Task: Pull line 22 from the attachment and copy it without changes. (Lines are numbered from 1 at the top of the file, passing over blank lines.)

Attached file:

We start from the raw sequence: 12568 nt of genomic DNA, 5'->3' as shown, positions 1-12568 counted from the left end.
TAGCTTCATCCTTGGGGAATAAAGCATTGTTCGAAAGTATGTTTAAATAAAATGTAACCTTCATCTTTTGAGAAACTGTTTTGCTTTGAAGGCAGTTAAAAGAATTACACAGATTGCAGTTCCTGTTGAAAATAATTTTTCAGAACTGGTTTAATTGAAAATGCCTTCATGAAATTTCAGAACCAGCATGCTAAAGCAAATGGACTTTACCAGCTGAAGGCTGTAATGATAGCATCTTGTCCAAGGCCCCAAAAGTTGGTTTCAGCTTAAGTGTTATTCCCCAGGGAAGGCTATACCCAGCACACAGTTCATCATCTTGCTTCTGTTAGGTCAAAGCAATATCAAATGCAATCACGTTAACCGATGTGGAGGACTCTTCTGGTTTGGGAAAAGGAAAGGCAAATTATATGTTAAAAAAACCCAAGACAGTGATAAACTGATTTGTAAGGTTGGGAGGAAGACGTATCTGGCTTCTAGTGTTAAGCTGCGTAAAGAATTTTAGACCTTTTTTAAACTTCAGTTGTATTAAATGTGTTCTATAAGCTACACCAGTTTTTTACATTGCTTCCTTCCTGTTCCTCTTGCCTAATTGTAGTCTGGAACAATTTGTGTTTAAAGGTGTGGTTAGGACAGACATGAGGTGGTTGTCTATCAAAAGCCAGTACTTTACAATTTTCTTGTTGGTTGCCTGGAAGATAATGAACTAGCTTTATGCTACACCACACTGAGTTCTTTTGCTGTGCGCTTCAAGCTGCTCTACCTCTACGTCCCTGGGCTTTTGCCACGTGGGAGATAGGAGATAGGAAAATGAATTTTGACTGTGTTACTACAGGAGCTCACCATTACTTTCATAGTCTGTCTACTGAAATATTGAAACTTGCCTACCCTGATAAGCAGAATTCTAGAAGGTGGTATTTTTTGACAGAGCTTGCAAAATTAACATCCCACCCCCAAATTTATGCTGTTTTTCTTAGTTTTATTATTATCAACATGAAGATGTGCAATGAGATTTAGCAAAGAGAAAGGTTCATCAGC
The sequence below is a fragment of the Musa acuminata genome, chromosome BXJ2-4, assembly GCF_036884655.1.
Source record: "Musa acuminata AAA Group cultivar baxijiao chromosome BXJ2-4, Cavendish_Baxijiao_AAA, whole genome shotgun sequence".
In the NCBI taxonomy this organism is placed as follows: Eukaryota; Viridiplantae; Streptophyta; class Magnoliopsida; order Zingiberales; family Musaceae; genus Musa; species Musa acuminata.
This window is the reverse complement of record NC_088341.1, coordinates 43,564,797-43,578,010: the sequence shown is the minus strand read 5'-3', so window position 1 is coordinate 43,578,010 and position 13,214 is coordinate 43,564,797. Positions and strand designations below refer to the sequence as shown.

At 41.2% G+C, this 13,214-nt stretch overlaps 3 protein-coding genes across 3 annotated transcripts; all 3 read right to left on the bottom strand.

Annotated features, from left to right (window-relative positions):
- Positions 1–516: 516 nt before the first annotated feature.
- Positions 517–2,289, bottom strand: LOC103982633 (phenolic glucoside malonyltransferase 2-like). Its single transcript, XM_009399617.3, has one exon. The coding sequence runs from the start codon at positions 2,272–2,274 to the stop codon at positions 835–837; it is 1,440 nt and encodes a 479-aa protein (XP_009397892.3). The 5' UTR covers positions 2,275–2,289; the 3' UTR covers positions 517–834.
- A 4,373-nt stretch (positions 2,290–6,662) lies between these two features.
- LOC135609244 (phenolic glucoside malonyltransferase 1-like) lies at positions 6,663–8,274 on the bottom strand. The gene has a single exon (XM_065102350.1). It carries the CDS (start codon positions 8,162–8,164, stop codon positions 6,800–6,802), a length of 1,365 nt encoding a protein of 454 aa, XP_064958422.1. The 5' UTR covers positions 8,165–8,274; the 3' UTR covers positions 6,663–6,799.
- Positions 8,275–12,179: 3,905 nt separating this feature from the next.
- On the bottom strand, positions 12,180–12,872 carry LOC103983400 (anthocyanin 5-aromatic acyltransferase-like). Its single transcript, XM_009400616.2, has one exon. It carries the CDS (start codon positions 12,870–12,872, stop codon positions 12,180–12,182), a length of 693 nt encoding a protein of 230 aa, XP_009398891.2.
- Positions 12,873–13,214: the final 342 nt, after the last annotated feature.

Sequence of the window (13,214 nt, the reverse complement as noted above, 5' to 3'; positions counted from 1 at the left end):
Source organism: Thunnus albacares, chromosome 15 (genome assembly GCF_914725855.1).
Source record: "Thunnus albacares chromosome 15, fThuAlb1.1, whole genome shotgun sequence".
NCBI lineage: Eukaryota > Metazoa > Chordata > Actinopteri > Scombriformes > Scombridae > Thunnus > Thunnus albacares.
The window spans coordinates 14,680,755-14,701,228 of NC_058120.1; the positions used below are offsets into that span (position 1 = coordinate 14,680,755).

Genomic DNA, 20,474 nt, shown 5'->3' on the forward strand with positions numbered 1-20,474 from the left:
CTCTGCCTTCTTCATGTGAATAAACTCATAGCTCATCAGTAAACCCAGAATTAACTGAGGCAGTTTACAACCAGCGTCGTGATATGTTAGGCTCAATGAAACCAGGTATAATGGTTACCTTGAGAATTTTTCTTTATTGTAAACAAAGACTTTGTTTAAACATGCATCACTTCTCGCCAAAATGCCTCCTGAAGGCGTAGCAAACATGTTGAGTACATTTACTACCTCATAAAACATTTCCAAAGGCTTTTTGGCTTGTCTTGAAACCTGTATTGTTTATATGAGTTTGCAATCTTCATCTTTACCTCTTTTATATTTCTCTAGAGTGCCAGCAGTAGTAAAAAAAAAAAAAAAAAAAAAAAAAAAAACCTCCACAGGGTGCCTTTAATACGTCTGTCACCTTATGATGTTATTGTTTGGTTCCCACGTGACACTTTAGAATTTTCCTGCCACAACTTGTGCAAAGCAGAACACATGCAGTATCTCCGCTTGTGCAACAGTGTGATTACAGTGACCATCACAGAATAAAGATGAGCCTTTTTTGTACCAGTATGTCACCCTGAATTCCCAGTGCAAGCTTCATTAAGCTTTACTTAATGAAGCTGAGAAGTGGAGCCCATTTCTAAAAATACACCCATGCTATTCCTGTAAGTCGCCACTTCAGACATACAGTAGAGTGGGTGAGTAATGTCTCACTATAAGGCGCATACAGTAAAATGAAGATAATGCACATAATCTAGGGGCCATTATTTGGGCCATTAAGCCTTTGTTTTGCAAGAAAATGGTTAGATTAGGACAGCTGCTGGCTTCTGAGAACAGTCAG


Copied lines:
CTCTGCCTTCTTCATGTGAATAAACTCATAGCTCATCAGTAAACCCAGAATTAACTGAGGCAGTTTACAACCAGCGTCGTGATATGTTAGGCTCAATGAAACCAGGTATAATGGTTACCTTGAGAATTTTTCTTTATTGTAAACAAAGACTTTGTTTAAACATGCATCACTTCTCGCCAAAATGCCTCCTGAAGGCGTAGCAAACATGTTGAGTACATTTACTACCTCATAAAACATTTCCAAAGGCTTTTTGGCTTGTCTTGAAACCTGTATTGTTTATATGAGTTTGCAATCTTCATCTTTACCTCTTTTATATTTCTCTAGAGTGCCAGCAGTAGTAAAAAAAAAAAAAAAAAAAAAAAAAAAAACCTCCACAGGGTGCCTTTAATACGTCTGTCACCTTATGATGTTATTGTTTGGTTCCCACGTGACACTTTAGAATTTTCCTGCCACAACTTGTGCAAAGCAGAACACATGCAGTATCTCCGCTTGTGCAACAGTGTGATTACAGTGACCATCACAGAATAAAGATGAGCCTTTTTTGTACCAGTATGTCACCCTGAATTCCCAGTGCAAGCTTCATTAAGCTTTACTTAATGAAGCTGAGAAGTGGAGCCCATTTCTAAAAATACACCCATGCTATTCCTGTAAGTCGCCACTTCAGACATACAGTAGAGTGGGTGAGTAATGTCTCACTATAAGGCGCATACAGTAAAATGAAGATAATGCACATAATCTAGGGGCCATTATTTGGGCCATTAAGCCTTTGTTTTGCAAGAAAATGGTTAGATTAGGACAGCTGCTGGCTTCTGAGAACAGTCAG